At Carfax, one unexpected benefit of the move to more productive mobile devices has been that some workers are now using them instead of their previously issued laptops, Matthews says. "This year I expect that some workers will tell us that they don't need their laptops anymore," which will have the side benefit of simplifying maintenance and support for the IT staff, he explains.
One lesson has become very clear, according to Matthews. "Don't let your fears keep you from trying things," he says. "You will see different ways to reach out to customers that you wouldn't have seen if you didn't look at these mobile devices."
For example, he says, "We have created mobile sales and marketing applications that allow our field reps and customers to have much more valuable conversations with more real-time information," including customer-specific data. "This allows our reps to be much more effective and efficient in how they manage their activities and customers."
In addition, make sure you have a real long-term strategy and understand your needs before you start the project, Netcentric analyst Benedict says. "Don't even bother to implement mobile technology if you don't have a mobile management strategy -- it will be totally wasted."
The way to do that is to become fully educated in what's possible, Benedict says. "Go to big conferences, view webinars, read books and bring educators in to teach and show what's available. Don't build a strategy based on your limited knowledge." Learn about what is possible, he adds.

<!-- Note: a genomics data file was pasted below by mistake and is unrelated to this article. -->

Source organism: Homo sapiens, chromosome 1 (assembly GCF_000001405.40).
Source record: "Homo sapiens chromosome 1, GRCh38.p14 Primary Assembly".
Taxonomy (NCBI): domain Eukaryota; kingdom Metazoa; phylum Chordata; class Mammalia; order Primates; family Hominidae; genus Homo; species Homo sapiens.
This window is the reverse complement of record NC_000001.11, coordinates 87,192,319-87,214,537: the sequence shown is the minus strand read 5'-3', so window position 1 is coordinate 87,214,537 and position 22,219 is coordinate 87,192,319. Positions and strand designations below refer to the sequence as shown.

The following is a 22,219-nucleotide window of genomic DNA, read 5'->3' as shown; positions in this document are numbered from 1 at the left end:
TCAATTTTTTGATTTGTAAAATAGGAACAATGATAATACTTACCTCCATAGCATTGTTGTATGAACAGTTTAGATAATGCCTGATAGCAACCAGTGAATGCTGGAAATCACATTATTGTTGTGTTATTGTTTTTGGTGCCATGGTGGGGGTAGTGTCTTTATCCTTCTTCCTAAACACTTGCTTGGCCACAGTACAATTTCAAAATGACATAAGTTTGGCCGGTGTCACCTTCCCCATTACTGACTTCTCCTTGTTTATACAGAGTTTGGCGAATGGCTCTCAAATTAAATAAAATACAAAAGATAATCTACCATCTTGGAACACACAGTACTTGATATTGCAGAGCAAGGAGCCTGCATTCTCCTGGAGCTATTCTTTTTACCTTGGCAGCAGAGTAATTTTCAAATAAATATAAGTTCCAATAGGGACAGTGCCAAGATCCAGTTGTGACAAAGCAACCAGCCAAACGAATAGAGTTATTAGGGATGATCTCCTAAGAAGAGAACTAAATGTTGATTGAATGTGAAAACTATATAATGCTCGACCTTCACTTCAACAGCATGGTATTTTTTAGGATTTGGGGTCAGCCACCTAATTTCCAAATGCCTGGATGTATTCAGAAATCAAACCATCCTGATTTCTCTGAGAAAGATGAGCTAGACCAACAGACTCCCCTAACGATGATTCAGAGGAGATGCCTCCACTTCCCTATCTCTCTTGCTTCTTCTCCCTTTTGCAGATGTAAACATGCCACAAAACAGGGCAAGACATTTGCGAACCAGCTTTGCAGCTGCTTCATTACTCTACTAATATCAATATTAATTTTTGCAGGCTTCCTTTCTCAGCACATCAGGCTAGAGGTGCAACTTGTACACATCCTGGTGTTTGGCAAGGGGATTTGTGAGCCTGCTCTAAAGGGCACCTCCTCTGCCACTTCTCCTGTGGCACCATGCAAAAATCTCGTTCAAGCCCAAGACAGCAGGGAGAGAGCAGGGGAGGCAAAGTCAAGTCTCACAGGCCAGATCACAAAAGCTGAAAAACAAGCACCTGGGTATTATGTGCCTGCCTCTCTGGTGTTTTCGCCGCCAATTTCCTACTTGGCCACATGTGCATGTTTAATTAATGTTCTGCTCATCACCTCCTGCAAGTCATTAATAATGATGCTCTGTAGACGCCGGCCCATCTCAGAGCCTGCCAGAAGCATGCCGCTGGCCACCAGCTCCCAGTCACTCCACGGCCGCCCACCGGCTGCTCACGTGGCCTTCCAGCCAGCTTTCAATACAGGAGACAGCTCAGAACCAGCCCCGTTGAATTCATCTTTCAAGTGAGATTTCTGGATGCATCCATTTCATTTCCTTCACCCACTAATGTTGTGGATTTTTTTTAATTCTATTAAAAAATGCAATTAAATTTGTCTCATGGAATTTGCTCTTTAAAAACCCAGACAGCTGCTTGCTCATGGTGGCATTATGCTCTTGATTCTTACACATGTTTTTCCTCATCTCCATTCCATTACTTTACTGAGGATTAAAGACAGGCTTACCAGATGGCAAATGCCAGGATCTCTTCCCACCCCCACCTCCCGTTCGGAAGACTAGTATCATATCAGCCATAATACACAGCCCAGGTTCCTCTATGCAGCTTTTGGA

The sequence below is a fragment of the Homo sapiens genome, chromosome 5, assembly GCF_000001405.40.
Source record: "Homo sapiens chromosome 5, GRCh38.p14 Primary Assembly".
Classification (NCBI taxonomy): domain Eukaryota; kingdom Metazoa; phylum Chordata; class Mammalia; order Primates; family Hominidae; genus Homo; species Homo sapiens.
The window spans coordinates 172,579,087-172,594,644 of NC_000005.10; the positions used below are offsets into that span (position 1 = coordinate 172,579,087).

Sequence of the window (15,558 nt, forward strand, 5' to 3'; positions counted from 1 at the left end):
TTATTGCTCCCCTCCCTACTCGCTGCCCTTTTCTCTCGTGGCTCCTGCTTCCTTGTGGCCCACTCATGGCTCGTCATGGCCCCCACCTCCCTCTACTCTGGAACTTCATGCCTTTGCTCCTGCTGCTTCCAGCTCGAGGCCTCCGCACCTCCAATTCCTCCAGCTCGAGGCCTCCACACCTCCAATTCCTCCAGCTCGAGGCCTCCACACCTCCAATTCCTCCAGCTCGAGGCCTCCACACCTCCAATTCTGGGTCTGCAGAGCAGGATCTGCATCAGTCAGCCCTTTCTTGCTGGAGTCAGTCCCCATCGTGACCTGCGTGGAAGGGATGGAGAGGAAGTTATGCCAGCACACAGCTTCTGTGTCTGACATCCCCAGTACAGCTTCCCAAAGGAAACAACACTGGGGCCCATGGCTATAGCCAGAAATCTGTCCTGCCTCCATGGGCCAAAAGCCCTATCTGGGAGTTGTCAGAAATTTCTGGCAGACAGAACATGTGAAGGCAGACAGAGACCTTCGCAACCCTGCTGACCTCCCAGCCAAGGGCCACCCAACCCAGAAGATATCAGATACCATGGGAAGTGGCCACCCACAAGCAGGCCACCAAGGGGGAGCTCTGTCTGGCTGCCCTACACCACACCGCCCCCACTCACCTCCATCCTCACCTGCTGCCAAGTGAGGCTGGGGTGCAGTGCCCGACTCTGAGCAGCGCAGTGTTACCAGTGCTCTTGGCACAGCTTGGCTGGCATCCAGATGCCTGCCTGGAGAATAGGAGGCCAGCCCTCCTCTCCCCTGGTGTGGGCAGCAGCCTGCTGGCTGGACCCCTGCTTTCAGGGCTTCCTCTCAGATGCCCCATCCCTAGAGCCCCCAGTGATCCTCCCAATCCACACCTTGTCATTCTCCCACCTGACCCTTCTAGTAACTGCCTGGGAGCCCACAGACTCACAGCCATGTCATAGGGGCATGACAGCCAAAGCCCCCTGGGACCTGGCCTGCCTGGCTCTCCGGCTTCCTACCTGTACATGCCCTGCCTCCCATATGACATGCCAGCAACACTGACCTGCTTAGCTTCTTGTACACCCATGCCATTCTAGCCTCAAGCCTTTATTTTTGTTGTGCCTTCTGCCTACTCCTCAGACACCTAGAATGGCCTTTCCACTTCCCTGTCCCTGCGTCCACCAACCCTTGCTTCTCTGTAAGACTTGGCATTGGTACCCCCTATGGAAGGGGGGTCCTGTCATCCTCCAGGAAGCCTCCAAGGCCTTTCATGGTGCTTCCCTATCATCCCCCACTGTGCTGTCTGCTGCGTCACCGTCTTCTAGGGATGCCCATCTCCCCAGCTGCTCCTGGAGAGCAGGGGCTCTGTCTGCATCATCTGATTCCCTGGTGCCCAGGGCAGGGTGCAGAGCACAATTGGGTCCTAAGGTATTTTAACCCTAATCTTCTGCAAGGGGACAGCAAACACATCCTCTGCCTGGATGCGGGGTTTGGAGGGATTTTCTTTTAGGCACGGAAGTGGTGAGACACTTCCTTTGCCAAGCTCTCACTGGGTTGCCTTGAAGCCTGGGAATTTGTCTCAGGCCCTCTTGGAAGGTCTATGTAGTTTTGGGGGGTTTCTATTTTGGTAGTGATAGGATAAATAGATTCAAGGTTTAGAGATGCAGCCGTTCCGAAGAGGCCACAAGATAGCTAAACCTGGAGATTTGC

Analysts: Where MDM can still get better
Mobile management applications have come a long way in the last year or so to help enterprises, says the 451 Group's Hazelton, but there's still more that can improve.
Today, the big needs are managing the devices and handling email, but enterprises are already looking ahead to provide custom provisioning of applications and data to the right people in their organizations so the entire mobile environment can be more secure and more easily managed, Hazelton says.
One other enterprise need that's seeing progress is the creation of private application stores that are providing analytics apps and management tools for mobile enterprise applications, Hazelton explains.
"There's definitely a lot of demand for MDM," he says. "It really answers a pressing pain point for IT departments." But so far, only about 20 to 25% of the marketplace has such strategies in place for iOS and Android devices, based on his research. The numbers are certainly higher for BlackBerry users, he explains, because those devices have been around longer and use RIM's enterprise-ready applications.
"It's most exciting," he says. "You have all this energy around smartphones and enabling them. Enterprise mobility is here for the rest of our careers."